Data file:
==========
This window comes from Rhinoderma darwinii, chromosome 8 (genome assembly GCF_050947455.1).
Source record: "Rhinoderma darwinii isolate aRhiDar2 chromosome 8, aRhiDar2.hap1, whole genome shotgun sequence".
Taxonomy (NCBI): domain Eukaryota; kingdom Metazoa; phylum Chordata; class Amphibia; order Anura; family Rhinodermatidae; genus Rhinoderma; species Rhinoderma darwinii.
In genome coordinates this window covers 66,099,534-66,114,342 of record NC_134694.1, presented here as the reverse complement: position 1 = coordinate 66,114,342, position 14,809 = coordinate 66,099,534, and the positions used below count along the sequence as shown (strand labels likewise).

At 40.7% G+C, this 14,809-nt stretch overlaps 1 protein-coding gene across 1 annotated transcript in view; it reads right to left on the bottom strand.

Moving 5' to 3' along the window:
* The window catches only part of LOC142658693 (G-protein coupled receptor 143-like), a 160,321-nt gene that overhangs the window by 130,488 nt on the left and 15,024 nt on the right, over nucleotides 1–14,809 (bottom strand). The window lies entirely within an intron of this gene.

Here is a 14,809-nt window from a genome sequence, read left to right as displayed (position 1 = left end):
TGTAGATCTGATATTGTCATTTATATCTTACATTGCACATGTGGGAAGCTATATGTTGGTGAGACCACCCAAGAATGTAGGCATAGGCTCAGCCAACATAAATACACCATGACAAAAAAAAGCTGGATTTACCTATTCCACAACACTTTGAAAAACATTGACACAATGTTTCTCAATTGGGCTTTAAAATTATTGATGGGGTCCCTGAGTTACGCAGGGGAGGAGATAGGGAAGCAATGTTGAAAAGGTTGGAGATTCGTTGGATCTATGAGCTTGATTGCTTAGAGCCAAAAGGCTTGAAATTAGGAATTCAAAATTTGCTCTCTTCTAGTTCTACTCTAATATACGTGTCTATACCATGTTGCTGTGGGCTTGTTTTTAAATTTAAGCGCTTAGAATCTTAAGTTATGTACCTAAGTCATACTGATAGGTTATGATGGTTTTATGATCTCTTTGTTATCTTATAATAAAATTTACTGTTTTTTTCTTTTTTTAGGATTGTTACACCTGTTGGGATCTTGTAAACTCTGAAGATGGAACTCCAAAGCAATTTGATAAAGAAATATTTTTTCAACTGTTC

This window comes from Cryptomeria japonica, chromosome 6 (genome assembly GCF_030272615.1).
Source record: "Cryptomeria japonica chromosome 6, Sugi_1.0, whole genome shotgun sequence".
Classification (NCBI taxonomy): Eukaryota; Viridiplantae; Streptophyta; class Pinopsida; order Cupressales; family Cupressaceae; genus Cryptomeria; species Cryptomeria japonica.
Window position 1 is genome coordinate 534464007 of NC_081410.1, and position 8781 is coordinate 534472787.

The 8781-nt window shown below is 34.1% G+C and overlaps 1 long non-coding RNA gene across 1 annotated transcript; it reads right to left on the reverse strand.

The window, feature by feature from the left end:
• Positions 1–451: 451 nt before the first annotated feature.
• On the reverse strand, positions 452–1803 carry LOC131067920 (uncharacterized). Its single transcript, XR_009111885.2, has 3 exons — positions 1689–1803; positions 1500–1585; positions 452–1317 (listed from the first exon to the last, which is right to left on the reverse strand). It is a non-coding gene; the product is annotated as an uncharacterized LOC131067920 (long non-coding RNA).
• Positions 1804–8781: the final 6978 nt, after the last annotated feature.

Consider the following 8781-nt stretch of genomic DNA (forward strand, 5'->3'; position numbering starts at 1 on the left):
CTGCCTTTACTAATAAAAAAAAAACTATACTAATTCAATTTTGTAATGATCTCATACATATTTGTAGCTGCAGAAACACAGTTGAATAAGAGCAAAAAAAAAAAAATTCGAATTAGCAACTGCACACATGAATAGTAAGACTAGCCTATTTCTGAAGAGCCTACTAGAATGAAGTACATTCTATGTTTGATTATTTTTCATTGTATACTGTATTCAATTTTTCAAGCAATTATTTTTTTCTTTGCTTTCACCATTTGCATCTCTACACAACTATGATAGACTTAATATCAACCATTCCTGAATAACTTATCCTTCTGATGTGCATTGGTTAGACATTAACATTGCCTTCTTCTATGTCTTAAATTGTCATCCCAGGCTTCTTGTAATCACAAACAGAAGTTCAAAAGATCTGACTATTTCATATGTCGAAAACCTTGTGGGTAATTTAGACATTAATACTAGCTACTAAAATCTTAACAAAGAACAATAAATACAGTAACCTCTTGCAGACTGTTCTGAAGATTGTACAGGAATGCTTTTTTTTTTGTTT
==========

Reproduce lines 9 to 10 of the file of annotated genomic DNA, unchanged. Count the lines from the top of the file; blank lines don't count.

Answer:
TGTAGATCTGATATTGTCATTTATATCTTACATTGCACATGTGGGAAGCTATATGTTGGTGAGACCACCCAAGAATGTAGGCATAGGCTCAGCCAACATAAATACACCATGACAAAAAAAAGCTGGATTTACCTATTCCACAACACTTTGAAAAACATTGACACAATGTTTCTCAATTGGGCTTTAAAATTATTGATGGGGTCCCTGAGTTACGCAGGGGAGGAGATAGGGAAGCAATGTTGAAAAGGTTGGAGATTCGTTGGATCTATGAGCTTGATTGCTTAGAGCCAAAAGGCTTGAAATTAGGAATTCAAAATTTGCTCTCTTCTAGTTCTACTCTAATATACGTGTCTATACCATGTTGCTGTGGGCTTGTTTTTAAATTTAAGCGCTTAGAATCTTAAGTTATGTACCTAAGTCATACTGATAGGTTATGATGGTTTTATGATCTCTTTGTTATCTTATAATAAAATTTACTGTTTTTTTCTTTTTTTAGGATTGTTACACCTGTTGGGATCTTGTAAACTCTGAAGATGGAACTCCAAAGCAATTTGATAAAGAAATATTTTTTCAACTGTTC

This window comes from Cryptomeria japonica, chromosome 6 (genome assembly GCF_030272615.1).